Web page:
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The media has been paying attention lately to the swelling cash pile held by Canadian and American corporations.

However, the real story dates back to the 1980s, when liquid assets held by non-financial U.S. corporations began rising. Companies’ cash-to-assets ratios more than doubled from 10.5% in the 1980s to 23.2% in 2006, according to a 2009 Journal of Finance study by Thomas Bates, Kathleen Kahle and René Stulz.

This rising trend came to a standstill in the aftermath of the financial crisis, when firms began depleting cash reserves to survive.

But since then, S&P 500 company earnings have grown 78%. At the same time, dividends, wages and capital expenditures all rose, but at a lower rate than profits. The result: more cash. The U.S. Federal Reserve estimates corporations are sitting on $1.8 trillion in cash reserves, which is 17% higher than 2007 levels.

In Canada, corporate cash holdings have doubled over the past decade, far surpassing the $500-billion mark. Meanwhile, the global economy is still sputtering along and employment growth is stagnating, causing those high levels of cash to draw heightened attention and criticism by governments, shareholders and the media.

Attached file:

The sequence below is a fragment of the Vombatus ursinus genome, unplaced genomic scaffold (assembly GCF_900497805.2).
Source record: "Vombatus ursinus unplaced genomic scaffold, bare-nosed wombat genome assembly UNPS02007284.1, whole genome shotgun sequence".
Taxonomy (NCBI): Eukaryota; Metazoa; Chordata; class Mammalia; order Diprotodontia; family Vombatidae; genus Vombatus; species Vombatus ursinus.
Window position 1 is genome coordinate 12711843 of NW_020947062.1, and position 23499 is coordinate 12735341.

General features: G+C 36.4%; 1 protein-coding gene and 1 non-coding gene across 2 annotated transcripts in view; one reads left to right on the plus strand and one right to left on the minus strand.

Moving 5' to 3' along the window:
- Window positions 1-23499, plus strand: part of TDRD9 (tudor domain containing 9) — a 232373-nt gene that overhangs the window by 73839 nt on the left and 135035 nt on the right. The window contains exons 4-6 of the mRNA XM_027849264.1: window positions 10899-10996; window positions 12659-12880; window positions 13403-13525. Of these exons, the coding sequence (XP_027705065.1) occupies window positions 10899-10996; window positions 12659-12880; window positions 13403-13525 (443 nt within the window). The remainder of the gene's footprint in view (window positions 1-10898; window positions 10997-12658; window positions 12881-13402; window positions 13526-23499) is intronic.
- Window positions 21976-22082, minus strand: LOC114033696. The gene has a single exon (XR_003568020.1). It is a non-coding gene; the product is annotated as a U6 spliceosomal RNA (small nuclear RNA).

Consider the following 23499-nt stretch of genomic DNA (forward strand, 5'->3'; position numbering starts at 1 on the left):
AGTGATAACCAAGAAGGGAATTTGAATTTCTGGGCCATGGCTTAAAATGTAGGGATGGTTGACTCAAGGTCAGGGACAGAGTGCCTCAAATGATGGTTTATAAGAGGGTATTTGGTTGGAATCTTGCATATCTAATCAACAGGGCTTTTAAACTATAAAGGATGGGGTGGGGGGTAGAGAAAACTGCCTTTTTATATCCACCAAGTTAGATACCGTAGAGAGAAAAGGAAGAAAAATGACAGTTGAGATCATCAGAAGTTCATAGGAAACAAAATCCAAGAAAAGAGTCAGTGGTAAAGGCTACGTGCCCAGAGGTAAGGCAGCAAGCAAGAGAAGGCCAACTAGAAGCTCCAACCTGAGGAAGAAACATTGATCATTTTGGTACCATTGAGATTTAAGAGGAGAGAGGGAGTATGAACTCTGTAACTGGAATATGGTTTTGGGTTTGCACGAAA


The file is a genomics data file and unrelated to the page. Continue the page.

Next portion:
So are corporations actually hoarding cash at the expense of lower investment returns for shareholders and the economy?

Business scholars have long urged business managers to hold less cash and assume more debt. But from a company’s point of view, it makes sense to increase cash buffers, especially after enduring a post-crisis credit squeeze.

How much is enough?

Firms need cash to perform daily operations, such as purchasing inventory and paying employees, and to cover unanticipated expenses. Having cash also provides the luxury of time so companies can wait to select only the best projects.

But philosophies differ on how much cash companies should hold. Some proponents believe 2% of revenues is the right amount, while others believe cash is in excess if it’s above the industry average.

It turns out there is no magic number. Cash is in excess when it is unnecessary for ongoing operational needs.

A company’s cash holdings need to be examined on a case-by-case basis while taking into consideration unique needs, such as cyclicality and planned capital expenditures.

What to look for when investing

So where’s the best place to put your money to work? Invest in businesses that are responsible cash managers.

Find a company with a team that has generated returns above the cost of capital, and has ultimately created value for shareholders over the long term.